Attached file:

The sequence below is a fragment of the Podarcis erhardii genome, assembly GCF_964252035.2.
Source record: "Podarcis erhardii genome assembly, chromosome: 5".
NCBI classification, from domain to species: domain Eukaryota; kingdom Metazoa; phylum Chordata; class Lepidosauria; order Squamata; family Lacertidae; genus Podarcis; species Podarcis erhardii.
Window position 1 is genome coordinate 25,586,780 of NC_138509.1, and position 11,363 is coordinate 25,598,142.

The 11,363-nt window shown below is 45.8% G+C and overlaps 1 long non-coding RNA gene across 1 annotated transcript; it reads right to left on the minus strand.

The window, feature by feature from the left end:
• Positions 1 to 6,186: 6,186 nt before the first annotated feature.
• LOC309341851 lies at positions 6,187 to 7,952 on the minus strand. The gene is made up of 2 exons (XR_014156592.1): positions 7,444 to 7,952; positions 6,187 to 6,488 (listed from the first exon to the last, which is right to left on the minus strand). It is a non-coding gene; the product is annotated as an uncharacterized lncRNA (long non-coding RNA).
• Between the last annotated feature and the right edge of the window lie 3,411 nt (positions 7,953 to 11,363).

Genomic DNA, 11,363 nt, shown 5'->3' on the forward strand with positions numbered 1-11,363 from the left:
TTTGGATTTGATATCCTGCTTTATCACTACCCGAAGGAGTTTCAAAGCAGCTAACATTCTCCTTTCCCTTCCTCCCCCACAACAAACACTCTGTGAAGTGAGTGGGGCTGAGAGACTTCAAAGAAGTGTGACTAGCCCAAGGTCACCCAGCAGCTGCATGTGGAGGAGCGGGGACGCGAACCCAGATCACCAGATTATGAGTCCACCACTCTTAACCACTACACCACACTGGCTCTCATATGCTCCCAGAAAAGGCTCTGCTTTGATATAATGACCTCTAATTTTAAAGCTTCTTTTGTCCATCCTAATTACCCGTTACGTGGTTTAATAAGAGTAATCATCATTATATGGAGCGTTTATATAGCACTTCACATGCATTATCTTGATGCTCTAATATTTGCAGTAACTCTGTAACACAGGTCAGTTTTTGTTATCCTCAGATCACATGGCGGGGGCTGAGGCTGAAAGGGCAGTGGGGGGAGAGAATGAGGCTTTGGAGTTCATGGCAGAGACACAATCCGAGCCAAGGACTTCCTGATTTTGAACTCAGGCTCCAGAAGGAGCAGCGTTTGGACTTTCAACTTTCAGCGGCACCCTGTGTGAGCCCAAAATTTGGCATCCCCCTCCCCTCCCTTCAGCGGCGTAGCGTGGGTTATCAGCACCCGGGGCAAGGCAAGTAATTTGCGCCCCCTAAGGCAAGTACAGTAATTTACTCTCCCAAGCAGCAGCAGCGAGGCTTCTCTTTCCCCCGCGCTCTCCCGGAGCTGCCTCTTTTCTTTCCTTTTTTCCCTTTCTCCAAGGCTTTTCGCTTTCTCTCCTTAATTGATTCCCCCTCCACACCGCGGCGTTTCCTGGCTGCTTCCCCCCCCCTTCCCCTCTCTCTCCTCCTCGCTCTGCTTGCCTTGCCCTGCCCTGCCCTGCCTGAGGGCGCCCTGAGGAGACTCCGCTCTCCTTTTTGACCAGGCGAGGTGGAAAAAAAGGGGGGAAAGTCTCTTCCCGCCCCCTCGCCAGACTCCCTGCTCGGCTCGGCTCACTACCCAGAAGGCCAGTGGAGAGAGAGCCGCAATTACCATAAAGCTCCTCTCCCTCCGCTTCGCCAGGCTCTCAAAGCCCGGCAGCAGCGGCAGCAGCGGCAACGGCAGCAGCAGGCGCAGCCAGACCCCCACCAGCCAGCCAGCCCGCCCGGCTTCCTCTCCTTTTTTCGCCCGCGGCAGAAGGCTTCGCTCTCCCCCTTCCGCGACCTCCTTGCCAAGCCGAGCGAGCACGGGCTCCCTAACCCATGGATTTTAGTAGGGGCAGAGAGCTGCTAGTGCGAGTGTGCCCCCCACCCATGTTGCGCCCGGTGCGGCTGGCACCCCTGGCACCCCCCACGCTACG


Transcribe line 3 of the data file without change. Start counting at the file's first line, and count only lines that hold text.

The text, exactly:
NCBI classification, from domain to species: domain Eukaryota; kingdom Metazoa; phylum Chordata; class Lepidosauria; order Squamata; family Lacertidae; genus Podarcis; species Podarcis erhardii.